“Opinion is really the lowest form of human knowledge. It requires no accountability, no understanding. The highest form of knowledge… is empathy, for it requires us to suspend our egos and live in another’s world. It requires profound purpose larger than the self kind of understanding.”
What will he do
The man dressed in blue
When everyone’s angry
So angry at blue
What will he do
The man dressed in blue
When his child needs him
Needs him in blue
What will we do
Without men in blue
When no one will answer
And no one wear blue
©2020 Chelsea Owens
“The world is changed by your example, not by your opinion.”
I finally buckled down to answer The Amazing Norah Colvin’s questions on my personal education! Check it out; and see top-secret, photographic evidence of my childhood.
Read Norah, too. She shares awesome educational resources.
Welcome to the School Days, Reminiscences series in which my champion bloggers and authors share reminiscences of their school days. It’s my small way of thanking them for their support and of letting you know about their services and publications.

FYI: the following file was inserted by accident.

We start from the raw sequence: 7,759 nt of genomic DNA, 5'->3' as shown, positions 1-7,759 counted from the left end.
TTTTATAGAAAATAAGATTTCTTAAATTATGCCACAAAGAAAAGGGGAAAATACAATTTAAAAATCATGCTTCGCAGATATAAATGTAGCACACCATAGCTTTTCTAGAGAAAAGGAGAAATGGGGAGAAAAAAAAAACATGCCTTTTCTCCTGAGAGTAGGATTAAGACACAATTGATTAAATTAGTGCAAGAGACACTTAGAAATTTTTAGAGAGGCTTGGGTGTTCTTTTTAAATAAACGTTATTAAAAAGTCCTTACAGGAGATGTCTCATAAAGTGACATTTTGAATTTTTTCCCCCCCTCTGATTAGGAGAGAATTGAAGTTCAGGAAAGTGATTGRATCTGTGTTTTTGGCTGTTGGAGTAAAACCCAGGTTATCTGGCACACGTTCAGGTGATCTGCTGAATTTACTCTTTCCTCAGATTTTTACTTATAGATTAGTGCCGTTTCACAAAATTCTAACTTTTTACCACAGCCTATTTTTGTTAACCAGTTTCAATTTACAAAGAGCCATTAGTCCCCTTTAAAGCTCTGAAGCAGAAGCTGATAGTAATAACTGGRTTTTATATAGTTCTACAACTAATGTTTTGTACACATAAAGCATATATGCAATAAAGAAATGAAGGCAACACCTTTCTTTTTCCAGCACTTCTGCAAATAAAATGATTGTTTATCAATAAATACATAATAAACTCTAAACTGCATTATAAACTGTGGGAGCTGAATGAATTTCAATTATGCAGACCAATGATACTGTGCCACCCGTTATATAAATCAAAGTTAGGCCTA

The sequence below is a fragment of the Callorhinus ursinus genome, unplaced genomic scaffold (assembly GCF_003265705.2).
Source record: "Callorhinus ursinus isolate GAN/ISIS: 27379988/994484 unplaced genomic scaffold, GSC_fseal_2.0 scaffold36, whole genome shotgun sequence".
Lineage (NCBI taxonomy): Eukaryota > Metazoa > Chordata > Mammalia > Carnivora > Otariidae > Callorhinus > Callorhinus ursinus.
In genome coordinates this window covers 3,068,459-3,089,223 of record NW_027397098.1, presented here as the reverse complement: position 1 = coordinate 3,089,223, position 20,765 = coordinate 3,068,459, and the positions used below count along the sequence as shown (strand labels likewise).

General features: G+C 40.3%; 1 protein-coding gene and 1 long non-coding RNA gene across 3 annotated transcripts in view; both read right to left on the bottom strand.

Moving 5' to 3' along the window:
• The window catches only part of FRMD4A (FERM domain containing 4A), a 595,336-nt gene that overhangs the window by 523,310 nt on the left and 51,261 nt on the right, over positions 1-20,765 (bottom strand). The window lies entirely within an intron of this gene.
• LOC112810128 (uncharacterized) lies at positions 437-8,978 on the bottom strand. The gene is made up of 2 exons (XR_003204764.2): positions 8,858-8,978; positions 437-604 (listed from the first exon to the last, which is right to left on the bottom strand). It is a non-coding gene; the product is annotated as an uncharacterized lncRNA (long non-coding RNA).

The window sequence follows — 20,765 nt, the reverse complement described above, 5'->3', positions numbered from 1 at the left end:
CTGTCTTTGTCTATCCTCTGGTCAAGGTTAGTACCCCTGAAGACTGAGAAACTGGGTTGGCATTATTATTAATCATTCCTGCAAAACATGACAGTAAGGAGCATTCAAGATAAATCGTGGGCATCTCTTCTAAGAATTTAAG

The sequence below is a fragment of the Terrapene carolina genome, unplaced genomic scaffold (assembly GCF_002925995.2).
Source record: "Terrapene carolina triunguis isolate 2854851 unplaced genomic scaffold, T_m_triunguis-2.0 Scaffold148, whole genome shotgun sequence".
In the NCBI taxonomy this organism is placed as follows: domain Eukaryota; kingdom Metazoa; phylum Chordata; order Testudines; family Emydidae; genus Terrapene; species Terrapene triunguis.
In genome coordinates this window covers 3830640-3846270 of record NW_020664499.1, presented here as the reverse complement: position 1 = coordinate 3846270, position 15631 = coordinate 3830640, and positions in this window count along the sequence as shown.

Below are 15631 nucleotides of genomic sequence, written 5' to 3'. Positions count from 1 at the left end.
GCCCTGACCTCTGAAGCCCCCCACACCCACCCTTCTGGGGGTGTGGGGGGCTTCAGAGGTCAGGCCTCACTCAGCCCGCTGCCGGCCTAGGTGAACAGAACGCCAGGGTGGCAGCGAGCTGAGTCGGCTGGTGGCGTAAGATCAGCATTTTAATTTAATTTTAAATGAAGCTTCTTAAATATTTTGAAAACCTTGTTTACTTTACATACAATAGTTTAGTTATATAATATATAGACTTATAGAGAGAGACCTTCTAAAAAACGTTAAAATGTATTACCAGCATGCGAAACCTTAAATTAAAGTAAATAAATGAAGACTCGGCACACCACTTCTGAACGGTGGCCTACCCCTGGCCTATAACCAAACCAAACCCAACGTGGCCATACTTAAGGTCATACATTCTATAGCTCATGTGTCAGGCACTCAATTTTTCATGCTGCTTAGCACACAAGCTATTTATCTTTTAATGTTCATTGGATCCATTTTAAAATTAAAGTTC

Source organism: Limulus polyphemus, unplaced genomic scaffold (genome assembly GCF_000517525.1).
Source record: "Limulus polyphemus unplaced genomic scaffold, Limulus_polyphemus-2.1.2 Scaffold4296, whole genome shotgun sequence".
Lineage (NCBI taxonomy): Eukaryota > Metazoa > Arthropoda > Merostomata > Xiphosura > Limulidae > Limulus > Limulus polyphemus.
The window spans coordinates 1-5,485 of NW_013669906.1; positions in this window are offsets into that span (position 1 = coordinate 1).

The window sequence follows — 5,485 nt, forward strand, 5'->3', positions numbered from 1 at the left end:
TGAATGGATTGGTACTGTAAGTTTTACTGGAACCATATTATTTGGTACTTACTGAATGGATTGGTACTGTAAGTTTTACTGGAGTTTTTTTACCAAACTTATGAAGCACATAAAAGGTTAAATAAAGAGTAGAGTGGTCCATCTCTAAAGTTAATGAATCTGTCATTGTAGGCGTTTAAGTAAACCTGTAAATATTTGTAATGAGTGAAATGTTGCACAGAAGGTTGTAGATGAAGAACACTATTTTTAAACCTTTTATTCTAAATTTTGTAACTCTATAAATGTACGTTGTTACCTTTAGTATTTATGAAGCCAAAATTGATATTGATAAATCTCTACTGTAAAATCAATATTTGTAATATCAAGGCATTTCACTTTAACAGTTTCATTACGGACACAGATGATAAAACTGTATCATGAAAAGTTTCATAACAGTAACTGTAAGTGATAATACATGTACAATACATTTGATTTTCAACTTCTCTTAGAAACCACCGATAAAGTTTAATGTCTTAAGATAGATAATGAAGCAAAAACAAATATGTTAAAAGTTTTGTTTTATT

This week, I am pleased to introduce Chelsea Owens. I first met Chelsea when she pulled up at the Carrot Ranch and joined in the flash fiction challenges. I enjoy her wry wit and sense of humour, some of which you’ll experience in her responses to my interview questions. It was also evident in her four creative and original entries in the Carrot Ranch Rodeo fractured fairy tale contest last year. Since I love fractured fairy tales and it was the contest that I judged, the connection was inevitable.
Before we begin the interview, I’ll allow Chelsea to tell you a little of herself:
I was born in Salt…
View original post 1,343 more words
Have you ever taken a personality test? I sat the Myers-Briggs sort when I first registered for college. I’d have to dig to unearth the paperwork, but recall that my middle two scores were very close.
As such, my results of Sensing/Intuition and Thinking/Feeling were not the most accurate. When another blogger wrote about personality tests last February, I took a quick online version that said I was still close on those two. In fact, I was close on the last one (Judging/Perceiving) as well.